I am She asks the Best Questions Mum

When a 6 year old asks you a question, sometimes, it makes us think. We begin by explaining it to her in the simplest terms possible, and in doing so, sometimes we realise that what we’re explaining, ISN’T as complicated as we grownups like to think it is...

“What is a Bully Mammy?”

“Erm…A bully is someone who needs to make others feel bad to feel good.”

“That’s not very nice Mammy.”

“No it isn’t.”

“Are bullies not very nice?”

“Well some bullies are nice but they’re just a wee bit sad.”

“Why are they sad?”

“I don’t know pet. Some Bullies don’t even know that they’re sad or angry. But they are and so if you are happy or excited, they don’t like it because it makes them feel more angry and sad. And so they think they should stop you from being happy so that they can feel happy.”

“That sounds silly Mammy.”

“Yes. Yes it does.” (Actually Darling. It sounds utterly ridiculous…)

“Why can’t they just be nice?”

“I don’t know Honey. Sometimes they can be nice, they can even pretend to be nice when they’re not really.” (And they’re the ones you need to watch…)

“Why?”

“Because it makes them feel better about themselves.”

“That’s just stupid.”

“Yes. Yes it is.”

“What’s their problem like?”

“I don’t know pet. But remember that if someone doesn’t like you or is being mean to you, it’s not your problem. It’s their problem…”

And there, just like that, I have turned into my father.

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“Remember who has the problem Darling” he has always said. And do you know what? As usual, he was and is right.

Whether you’re 5 years old in a playground, or 16 years old in a locker room, or 23 years old in a flat-share, or 32 years old in a staffroom, or 43 years old in an office, or 56 years old in a committee meeting, or 67 years old in a group or club… or 87 years old at the bingo, other people will sometimes have issues with you.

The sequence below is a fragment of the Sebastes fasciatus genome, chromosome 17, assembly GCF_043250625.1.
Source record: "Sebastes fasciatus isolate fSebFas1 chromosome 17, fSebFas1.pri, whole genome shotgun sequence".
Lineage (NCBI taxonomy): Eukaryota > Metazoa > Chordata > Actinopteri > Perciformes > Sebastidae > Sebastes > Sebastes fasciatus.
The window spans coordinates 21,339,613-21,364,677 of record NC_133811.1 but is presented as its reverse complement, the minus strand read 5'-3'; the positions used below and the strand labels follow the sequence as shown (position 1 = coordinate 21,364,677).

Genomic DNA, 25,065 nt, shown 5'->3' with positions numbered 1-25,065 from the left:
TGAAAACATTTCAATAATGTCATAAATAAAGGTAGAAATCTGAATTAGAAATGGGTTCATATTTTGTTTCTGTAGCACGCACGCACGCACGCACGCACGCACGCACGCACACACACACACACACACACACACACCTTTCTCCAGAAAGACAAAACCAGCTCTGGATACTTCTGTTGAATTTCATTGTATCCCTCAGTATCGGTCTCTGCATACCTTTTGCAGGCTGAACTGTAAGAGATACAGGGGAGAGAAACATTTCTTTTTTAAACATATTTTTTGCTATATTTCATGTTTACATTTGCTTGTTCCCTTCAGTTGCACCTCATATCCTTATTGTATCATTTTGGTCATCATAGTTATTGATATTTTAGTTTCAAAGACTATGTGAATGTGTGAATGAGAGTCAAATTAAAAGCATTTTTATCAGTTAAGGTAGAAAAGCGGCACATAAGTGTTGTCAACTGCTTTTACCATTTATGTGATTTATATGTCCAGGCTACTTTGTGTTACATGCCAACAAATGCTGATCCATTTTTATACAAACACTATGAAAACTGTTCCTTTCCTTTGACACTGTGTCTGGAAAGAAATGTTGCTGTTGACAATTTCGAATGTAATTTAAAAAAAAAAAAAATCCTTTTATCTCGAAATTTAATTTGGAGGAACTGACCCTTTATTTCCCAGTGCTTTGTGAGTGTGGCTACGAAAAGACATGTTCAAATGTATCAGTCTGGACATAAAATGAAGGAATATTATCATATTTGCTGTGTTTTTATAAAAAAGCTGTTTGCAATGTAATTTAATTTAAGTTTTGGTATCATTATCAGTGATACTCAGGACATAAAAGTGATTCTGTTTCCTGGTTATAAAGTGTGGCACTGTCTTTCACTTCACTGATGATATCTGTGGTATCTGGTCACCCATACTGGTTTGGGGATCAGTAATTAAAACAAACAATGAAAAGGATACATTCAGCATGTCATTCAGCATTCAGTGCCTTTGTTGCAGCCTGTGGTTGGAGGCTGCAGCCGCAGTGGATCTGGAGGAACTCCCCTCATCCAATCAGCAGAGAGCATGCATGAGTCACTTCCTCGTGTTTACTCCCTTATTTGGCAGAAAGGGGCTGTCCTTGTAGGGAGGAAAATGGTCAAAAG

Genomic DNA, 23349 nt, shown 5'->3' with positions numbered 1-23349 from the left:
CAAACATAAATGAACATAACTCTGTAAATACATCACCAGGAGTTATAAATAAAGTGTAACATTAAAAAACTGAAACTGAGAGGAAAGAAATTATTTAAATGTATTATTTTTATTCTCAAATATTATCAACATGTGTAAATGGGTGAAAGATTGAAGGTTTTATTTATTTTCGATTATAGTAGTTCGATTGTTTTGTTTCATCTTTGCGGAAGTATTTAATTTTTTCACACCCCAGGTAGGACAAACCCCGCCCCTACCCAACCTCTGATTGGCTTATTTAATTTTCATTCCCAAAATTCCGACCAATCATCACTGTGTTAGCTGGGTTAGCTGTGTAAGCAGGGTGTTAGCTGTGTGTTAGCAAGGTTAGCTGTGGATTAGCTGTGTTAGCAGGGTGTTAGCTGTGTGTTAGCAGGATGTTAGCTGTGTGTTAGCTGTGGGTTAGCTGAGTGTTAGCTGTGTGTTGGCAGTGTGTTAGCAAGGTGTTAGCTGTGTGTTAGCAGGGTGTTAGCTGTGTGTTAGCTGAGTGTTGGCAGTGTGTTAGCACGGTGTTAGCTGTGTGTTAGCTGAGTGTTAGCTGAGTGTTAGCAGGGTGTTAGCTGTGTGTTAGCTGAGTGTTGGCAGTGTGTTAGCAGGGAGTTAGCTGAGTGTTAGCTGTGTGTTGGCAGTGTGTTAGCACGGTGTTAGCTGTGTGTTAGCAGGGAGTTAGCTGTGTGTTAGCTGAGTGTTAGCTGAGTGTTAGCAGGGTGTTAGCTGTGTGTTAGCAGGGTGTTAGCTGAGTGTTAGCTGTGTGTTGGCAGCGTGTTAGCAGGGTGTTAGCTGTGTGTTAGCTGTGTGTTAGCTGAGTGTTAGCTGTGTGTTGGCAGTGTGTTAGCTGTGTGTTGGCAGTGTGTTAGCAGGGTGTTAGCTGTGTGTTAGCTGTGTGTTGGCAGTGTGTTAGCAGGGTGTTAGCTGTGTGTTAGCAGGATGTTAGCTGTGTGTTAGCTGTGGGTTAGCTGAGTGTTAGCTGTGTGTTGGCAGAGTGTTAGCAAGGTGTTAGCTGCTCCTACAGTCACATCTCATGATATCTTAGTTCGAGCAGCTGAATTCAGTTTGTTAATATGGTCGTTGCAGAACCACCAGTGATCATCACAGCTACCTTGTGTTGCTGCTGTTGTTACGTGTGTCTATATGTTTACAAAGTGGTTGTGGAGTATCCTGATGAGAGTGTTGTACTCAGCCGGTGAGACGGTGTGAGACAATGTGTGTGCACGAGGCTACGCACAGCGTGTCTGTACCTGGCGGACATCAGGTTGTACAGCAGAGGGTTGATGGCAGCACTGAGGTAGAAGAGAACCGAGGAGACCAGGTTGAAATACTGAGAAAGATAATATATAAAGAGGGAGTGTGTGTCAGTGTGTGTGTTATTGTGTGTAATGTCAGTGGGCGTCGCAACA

Other people will always have problems. You won’t be everyone’s cup of tea. You don’t have to be.

But remembering that the issue or problem is THEIRS, not yours, helps.

I hate that I can’t protect her or her sister from Bullies. I hate that I won’t be beside her everywhere to show her the false smiles or to point out the ulterior motives of some people. It makes me sick that she might ever feel how I did for many many years in secondary school.

But while I can’t be there and she will of course have to deal with other people’s “problems”, I CAN and I will arm her with the understanding that she is in control of one thing.

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She is in control of HER. Of HER feelings and HER self-worth and HER behaviour. And while she will make mistakes and poor judgement and absolute feck-ups, by God I hope that she will always be kind to others.

She will applaud them for their achievements rather than resent them for her failures.

She will congratulate her teammates even if she lost the game.

She will not put people down for being different.

She will not allow others to put someone else down in her company.

She will recognise that if someone else’s success annoys her, that it’s HER who has the problem, not them and by being bitter, she is gaining nothing but her own downfall.

Other people hold up a big mirror to us.

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The person who gets to go on 3 holidays a year, reminds us that we don’t.

The person who wins, reminds us that we haven’t.

The person who has lost weight/bought a car/gotten married/been promoted/changed jobs etc., often highlights to us that we want something and haven’t yet got it.

Rather than belittling them for it or being angry at them, try realising that if you really wanted it, you would have it. If you really want to make something happen, who’s stopping you? Because surprisingly enough, it isn’t THEM who has the problem is it?

Bullies are to be pitied. Many don’t even realize that they do it. Many would be broke to the bone to think that their behaviour or comments have upset you.

But then, there are others who wouldn’t give a shit. And they are not worth your energy.

Remember who has the problem. If it’s you, that’s your problem. If it’s not you, why are you wasting your energy worrying about it?

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I am She Hates Me Apparently Mum

“I hate you Mammy”